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Jay Feaster's Blog: Influences and role models, Part 3

Jay Feaster celebrates with the Stanley Cup in 2004. (Photo by Brian Bahr/Getty Images)

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Jay Feaster celebrates with the Stanley Cup in 2004. (Photo by Brian Bahr/Getty Images)

In the final installment of his three-part series, Tampa Bay GM Jay Feaster writes about conducting business in today’s NHL, the legacy he hopes to leave behind and Anaheim GM Brian Burke. Click to read the first and second installments.

With the new collective bargaining agreement, there never comes a time when you sit there and go, ‘Boy, now I have all the answers,’ and, ‘Boy, I know everything now.’

A big issue for me is knowing whom you can trust and whom you can’t.

I know there are some managers in this league who go straight to the media when an email comes to them saying, ‘If you have any interest in this player…’ I know that email might as well be copied to TSN, which is not how I do business. The sooner you learn who you can have a confidential conversation with in this league and who you can trust, the better.

There are some people who understand that’s the way you do business, which is very important to me. And it’s important to make sure your entire organization is run that way. My guys know if they’re out scouting and they talk out of school, there are serious repercussions. That’s just how we do it.

One of the things I’ve always said – and people in the American League, other NHL teams, the league office and the players who’ve played for me will all tell you – is my word is my bond. With me, things don’t have to be written out in a big contract. If we shake hands on it and I look you in the eye, you can count on my word.

I always said when I came here as assistant GM and then was promoted to GM, that whenever I’m done in this league I want to be able to walk out with the integrity I came in with. And if it ever gets to the point where I can’t, it is time for me to get out. That’s something I feel very strongly about.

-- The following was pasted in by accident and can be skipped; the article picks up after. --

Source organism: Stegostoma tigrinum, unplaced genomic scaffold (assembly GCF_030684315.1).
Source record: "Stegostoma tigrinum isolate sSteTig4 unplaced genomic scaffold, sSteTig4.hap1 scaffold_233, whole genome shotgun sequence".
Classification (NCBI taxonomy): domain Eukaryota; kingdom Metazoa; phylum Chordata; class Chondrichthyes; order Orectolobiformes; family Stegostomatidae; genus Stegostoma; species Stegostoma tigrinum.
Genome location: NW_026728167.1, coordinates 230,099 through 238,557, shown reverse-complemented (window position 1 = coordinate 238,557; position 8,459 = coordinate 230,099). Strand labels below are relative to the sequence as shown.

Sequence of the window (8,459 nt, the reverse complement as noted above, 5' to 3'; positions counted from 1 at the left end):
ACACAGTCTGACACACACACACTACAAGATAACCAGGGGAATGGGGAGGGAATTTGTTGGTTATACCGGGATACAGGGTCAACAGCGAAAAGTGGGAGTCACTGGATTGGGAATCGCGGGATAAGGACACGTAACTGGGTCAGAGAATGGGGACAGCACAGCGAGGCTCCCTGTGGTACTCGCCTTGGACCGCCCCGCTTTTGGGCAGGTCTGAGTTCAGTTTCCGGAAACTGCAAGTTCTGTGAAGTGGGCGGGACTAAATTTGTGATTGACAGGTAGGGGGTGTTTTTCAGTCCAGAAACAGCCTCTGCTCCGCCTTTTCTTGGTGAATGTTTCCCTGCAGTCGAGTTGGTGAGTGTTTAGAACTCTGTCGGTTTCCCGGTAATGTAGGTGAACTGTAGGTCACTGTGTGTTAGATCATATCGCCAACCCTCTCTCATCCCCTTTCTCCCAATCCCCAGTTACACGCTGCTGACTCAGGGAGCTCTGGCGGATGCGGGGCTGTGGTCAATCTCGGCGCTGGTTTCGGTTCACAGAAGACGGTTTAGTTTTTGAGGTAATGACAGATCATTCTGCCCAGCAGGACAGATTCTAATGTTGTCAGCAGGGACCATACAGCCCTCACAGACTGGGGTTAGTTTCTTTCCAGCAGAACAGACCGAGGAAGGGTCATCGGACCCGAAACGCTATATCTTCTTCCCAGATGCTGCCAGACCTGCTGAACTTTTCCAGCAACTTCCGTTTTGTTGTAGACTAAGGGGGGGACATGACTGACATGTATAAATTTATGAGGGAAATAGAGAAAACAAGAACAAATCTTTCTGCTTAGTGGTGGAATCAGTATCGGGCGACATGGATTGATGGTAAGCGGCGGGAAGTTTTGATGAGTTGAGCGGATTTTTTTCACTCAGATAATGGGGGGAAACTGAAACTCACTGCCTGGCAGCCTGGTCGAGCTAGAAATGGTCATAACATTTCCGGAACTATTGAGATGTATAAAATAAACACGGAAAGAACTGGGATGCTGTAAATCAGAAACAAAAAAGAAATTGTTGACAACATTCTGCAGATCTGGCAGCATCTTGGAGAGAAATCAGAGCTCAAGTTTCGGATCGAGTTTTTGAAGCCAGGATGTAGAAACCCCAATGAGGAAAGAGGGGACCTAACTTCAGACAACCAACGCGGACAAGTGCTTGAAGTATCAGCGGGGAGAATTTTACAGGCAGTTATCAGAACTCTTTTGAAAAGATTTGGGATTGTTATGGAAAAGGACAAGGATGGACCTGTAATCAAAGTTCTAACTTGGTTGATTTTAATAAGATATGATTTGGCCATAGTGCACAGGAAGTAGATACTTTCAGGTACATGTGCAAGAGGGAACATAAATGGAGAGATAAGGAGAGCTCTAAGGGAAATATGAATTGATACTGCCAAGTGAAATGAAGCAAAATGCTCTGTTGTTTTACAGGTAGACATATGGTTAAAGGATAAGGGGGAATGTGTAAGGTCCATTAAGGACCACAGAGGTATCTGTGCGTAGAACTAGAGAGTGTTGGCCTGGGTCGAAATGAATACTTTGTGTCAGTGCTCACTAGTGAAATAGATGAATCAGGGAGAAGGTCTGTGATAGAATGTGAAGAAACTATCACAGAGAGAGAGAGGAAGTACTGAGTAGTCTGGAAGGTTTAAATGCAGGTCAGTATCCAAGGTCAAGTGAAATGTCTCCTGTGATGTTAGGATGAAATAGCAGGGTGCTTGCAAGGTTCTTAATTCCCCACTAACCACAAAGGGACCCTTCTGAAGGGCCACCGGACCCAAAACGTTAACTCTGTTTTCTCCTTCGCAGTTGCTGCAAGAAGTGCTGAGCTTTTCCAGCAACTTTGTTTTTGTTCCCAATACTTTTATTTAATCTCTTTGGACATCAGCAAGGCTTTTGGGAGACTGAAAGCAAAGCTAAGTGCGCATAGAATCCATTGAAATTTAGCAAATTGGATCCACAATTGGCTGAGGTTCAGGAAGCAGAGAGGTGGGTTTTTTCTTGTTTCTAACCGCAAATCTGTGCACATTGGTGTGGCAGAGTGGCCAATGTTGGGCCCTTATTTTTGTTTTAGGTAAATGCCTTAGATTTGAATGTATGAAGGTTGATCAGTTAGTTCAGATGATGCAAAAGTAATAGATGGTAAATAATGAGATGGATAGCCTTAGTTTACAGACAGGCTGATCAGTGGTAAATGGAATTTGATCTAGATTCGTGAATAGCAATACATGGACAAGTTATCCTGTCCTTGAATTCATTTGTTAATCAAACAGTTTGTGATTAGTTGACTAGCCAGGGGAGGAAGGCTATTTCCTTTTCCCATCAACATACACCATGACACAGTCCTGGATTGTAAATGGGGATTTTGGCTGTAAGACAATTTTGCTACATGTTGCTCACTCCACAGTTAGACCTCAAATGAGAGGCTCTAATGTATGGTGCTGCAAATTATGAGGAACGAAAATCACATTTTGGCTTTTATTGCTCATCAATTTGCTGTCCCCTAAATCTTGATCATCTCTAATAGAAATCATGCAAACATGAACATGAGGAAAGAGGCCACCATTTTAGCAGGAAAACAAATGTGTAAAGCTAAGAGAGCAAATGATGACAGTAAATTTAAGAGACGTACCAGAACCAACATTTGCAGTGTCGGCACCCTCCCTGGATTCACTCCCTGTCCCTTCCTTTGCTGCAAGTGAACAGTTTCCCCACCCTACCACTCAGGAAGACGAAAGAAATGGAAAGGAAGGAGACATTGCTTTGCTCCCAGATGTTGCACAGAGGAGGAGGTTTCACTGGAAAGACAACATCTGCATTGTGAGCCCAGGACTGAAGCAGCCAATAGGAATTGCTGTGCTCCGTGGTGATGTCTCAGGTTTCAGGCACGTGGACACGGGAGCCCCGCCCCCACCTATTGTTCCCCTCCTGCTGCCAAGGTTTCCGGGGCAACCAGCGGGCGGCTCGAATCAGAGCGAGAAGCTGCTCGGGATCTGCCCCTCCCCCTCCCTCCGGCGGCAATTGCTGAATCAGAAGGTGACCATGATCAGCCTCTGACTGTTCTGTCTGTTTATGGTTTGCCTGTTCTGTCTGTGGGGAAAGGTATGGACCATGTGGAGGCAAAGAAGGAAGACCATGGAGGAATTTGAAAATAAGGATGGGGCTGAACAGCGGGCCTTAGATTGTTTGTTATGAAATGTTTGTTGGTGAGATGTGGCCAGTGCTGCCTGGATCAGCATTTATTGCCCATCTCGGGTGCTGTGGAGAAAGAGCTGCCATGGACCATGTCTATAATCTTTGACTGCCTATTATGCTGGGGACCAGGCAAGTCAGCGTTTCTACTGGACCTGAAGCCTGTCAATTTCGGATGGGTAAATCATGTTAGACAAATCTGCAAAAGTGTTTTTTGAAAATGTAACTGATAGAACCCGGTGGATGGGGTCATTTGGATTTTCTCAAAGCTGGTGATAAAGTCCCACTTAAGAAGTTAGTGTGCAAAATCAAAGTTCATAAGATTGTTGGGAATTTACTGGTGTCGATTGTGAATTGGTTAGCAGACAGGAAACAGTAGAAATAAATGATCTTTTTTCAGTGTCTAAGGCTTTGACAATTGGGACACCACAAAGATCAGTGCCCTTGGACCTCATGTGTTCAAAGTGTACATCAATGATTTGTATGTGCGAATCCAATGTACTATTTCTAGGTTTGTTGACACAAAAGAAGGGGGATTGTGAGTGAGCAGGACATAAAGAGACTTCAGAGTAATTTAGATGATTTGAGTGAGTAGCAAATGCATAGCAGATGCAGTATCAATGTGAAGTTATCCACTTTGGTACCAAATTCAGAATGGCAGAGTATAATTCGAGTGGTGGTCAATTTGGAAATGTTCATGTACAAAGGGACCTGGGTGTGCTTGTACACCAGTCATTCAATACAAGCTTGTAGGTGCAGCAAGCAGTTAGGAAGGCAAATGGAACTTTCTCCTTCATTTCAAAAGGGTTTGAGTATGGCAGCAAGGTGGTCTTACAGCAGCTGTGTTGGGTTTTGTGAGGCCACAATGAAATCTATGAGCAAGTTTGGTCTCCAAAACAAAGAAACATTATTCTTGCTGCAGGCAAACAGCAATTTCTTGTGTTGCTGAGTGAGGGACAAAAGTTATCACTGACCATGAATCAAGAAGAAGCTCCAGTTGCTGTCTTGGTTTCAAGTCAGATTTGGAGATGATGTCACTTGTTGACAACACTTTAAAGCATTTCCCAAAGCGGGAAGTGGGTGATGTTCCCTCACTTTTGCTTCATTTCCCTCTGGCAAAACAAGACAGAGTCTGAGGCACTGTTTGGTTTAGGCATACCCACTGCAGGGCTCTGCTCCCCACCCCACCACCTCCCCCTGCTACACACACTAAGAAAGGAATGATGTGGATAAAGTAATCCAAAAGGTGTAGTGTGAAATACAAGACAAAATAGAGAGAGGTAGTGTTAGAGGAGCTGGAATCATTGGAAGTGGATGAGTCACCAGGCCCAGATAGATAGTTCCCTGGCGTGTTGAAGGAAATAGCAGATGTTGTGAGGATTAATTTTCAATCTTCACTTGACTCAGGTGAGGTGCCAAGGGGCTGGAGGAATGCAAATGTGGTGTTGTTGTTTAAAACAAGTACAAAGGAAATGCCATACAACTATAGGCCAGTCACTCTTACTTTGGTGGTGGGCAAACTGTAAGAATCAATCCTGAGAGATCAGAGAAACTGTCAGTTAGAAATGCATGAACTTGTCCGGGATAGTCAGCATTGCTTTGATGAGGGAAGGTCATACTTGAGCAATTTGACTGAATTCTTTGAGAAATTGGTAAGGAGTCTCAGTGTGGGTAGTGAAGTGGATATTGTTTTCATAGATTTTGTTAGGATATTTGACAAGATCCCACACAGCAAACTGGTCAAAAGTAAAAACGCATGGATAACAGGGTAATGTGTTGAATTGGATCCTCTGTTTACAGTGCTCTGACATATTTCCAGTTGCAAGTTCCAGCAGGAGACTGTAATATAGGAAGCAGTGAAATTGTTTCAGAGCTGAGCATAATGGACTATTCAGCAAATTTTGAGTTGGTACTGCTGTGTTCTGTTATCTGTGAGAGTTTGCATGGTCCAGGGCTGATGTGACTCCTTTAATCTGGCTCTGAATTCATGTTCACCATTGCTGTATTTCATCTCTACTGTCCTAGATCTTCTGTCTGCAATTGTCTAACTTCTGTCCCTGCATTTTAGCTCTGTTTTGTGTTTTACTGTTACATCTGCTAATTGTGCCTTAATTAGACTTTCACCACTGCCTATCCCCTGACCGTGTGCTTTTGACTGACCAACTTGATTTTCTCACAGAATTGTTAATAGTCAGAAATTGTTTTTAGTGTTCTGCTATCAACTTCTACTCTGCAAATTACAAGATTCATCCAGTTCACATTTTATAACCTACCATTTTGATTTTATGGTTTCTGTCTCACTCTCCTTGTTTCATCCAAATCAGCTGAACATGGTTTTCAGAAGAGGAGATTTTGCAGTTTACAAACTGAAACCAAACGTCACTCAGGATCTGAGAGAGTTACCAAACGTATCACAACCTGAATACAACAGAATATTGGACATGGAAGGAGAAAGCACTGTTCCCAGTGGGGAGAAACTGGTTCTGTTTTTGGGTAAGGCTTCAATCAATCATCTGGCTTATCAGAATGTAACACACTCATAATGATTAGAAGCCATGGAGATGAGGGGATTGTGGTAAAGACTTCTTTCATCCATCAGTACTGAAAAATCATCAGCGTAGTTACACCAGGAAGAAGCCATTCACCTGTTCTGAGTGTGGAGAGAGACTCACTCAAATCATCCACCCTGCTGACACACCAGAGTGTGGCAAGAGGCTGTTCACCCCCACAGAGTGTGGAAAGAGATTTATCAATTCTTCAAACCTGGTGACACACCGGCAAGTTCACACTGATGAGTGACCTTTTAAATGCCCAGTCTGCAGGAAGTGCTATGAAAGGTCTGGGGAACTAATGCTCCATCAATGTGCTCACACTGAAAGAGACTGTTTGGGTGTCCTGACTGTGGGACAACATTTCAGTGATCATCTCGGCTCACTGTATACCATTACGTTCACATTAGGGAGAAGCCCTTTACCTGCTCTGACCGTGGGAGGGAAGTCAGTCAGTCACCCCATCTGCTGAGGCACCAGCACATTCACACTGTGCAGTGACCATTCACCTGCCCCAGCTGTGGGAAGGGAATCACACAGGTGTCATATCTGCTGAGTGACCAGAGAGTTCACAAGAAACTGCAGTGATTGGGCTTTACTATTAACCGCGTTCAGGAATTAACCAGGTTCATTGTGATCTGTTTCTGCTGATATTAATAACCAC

Again, it’s because that’s what I saw with guys like Bob Hartley, Pierre Lacroix, Francois Giguere, Michel Goulet and Lou Lamoriello when I came into the league. That also included guys like Brian Burke when he was at the league office.

I have to tell this story about Burkie. My very first day on the job was Nov. 1, 1998. The team was on a road trip – out west, I think – and they were coming back east, with a game coming up against Washington. But there was a GMs meeting on Nov. 2 and Jacques Demers, our GM back then, said he wanted me to be there. At that time the assistant GMs could still attend the meetings with their GM.

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The plan was for both of us to go to the meeting in New York and then take the shuttle to D.C., so Jacques could coach. Then I’d fly back to Tampa with everyone on the team charter. So I flew to New York and when I got to the meeting, Jacques – who was also a rookie at these meetings – told me to sit next to him at the big table. So I did. What I honestly didn’t notice was the rest of the assistant GMs sitting in chairs with their backs against the wall.

Here I am waving to the other assistants – some of whom I knew and some of whom I didn’t – and Burkie comes into the meeting and says, ‘Hey Jaybird, how are ya?’ So I said hello and then he leaned in so nobody else could hear and said, ‘Jaybird, want a piece of advice?’ I said, ‘Yeah, sure.’ And he said, ‘See those chairs back along the wall?’ I said, ‘yeah.’ And he said, ‘Those are for the assistant GMs. You can stay here if you want, but I’m going to tell you right now, you’re going to have an awful lot of sour colleagues if you do.’

Well I jumped up like I’d been shot in the butt. Obviously I wasn’t sitting there trying to be smarter or better than anybody else. My boss said sit down, so I sat down; neither of us knew the protocol. But for Burkie to do that – and Brian does that to this day – was exceptional. Brian will make sure to do everything he can so you don’t embarrass yourself. Something like that seems like a little thing, but it’s huge in the grand scheme of things, because you never want to show up your colleagues and friends.

Imagine the other assistants thinking: ‘There he is at the head table. What, he doesn’t see the rest of us are back here at the wall?’

Jay Feaster has been with the Tampa Bay Lightning since 1998 and became the team’s GM in 2002. He will blog on THN.com throughout the 2007-08 season. Read his other entries HERE.

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